Polzin honored with 2012 ATHENA

DeKALB – When she’s not working, Amy Polzin can usually be found volunteering.

“I don’t have any money to donate, but I have time to donate,” said Polzin, the office manager of Northern Illinois University’s geology and environmental geosciences department. “I do whatever I can.”

Polzin, who has spent decades involved in the Kishwaukee Kiwanis Club, is the 2012 ATHENA Award recipient. Last year’s recipient, Jane Levinsky, described Polzin as an altruistic and strong, a natural-born leader.

The ATHENA Award, which has been given annually since 1990 in DeKalb, honors women who have excelled professionally and philanthropically, and have empowered women in some way.

In a biography read before the crowd of more than 100, Polzin was described by an unnamed colleague as being the “institutional glue that holds the department together.”

Cheryl Nicholson, a friend of Polzin’s, said Polzin is a tireless volunteer.

“She does it with such ease and grace,” Nicholson said. “She never seems overwhelmed.”

Polzin worked her way up in Kiwanis, serving twice as president of the Kishwaukee Chapter and as a lieutenant governor in the larger organization. She is a member of the chapter’s board of directors and part of the Kirkland Lions Club and the Hiawatha Education Foundation.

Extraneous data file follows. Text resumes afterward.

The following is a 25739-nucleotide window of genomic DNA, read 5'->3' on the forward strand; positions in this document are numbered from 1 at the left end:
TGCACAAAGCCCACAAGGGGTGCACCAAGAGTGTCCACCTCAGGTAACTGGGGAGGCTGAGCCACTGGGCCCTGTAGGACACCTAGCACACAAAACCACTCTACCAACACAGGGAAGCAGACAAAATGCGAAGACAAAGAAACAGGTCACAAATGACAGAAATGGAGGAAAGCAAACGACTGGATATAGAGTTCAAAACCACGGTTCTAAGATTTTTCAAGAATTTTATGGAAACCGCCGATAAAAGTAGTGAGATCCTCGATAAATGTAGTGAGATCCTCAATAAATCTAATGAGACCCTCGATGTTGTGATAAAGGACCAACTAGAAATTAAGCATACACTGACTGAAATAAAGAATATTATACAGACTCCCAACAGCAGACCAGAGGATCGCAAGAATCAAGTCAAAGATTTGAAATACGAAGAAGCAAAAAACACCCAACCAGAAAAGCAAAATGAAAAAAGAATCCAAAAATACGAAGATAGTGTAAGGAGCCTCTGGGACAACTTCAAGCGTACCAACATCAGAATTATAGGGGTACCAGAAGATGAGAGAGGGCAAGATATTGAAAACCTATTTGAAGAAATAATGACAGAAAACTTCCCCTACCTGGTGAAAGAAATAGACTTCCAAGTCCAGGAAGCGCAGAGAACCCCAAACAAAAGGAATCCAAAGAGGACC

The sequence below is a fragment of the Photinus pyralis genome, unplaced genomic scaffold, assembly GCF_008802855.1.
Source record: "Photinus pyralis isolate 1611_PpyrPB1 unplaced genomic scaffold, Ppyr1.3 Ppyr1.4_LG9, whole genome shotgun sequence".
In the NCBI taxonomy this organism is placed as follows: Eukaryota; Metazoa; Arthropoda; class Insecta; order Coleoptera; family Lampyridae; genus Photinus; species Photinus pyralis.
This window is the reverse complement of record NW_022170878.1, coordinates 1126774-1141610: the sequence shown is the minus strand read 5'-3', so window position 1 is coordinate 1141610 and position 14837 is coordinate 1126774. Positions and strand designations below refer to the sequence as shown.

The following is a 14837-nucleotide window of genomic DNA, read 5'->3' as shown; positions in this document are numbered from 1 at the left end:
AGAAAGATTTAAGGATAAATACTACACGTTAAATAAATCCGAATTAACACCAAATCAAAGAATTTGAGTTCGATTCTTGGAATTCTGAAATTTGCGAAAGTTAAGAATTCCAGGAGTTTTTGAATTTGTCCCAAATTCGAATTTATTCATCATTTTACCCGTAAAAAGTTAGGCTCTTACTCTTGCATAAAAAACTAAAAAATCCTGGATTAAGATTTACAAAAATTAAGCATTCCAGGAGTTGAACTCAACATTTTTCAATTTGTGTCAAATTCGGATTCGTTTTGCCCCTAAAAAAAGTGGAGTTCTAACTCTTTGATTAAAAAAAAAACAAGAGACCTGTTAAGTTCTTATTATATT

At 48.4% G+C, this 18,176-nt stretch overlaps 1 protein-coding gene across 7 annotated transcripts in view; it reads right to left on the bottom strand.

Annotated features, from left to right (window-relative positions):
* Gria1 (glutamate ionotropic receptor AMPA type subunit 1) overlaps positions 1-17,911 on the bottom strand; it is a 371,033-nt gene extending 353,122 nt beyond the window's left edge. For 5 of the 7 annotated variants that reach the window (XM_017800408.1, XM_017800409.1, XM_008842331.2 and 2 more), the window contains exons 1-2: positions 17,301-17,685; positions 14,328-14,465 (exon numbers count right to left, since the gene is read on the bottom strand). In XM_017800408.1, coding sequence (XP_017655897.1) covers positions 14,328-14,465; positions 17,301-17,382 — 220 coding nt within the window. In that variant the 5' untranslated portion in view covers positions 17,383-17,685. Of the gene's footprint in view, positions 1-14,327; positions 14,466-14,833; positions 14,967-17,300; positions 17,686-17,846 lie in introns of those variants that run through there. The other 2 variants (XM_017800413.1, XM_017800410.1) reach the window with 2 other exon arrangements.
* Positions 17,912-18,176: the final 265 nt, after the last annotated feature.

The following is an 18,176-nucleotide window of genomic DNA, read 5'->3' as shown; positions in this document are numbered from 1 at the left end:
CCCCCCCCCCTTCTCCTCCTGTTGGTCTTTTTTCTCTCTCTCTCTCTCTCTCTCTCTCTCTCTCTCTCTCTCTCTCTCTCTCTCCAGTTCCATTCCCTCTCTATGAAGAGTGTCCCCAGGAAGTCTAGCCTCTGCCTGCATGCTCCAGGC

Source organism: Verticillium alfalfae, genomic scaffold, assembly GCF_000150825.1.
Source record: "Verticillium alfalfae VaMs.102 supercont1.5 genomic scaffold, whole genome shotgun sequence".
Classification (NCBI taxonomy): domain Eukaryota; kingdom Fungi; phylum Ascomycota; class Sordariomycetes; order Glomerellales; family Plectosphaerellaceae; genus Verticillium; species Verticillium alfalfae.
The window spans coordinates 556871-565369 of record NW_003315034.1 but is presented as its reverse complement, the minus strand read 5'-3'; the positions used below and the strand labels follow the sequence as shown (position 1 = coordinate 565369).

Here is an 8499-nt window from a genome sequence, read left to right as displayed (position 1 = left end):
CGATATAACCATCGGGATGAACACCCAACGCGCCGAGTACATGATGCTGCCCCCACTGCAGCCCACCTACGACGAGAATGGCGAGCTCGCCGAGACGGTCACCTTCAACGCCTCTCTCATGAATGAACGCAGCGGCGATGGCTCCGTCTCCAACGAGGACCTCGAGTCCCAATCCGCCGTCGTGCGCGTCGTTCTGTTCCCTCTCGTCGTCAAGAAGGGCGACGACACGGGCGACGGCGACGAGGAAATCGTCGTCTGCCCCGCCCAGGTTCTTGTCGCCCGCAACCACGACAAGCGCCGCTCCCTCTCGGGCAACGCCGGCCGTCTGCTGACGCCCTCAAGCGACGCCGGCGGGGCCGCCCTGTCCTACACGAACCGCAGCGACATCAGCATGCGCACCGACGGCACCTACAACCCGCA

Polzin said she was humbled to be named alongside the others who were nominated.

“It’s very, very humbling, especially after listening to all those bios,” Polzin said.

The other 2012 ATHENA Award nominees were Kay Chase, Jennice O’Brien, Erin Nolan and Eva Rey.

Also honored were the 2012 Women of Accomplishment, Micki Chulick and Rosalie Hewitt. Women of Accomplishment are held to the same criteria as ATHENA nominees, but are retired.

Chulick, was the executive director of Community Coordinated Child Care (4-C) for 33 years. Hewitt is a professor emeritus of American literature at NIU.

Although she retired years ago, Hewitt still teaches semi-regularly, and helps out a number of libraries in the area.

“The education you receive through reading can provide a background and foundation to any career,” Hewitt said, who also volunteers as a tax preparer for low-income residents.

Chulick remains active in the community by serving on the boards of local foundations and commissions.

“It’s the way I was brought up,” Chulick said. “You give back to your community that has given so much to you.”

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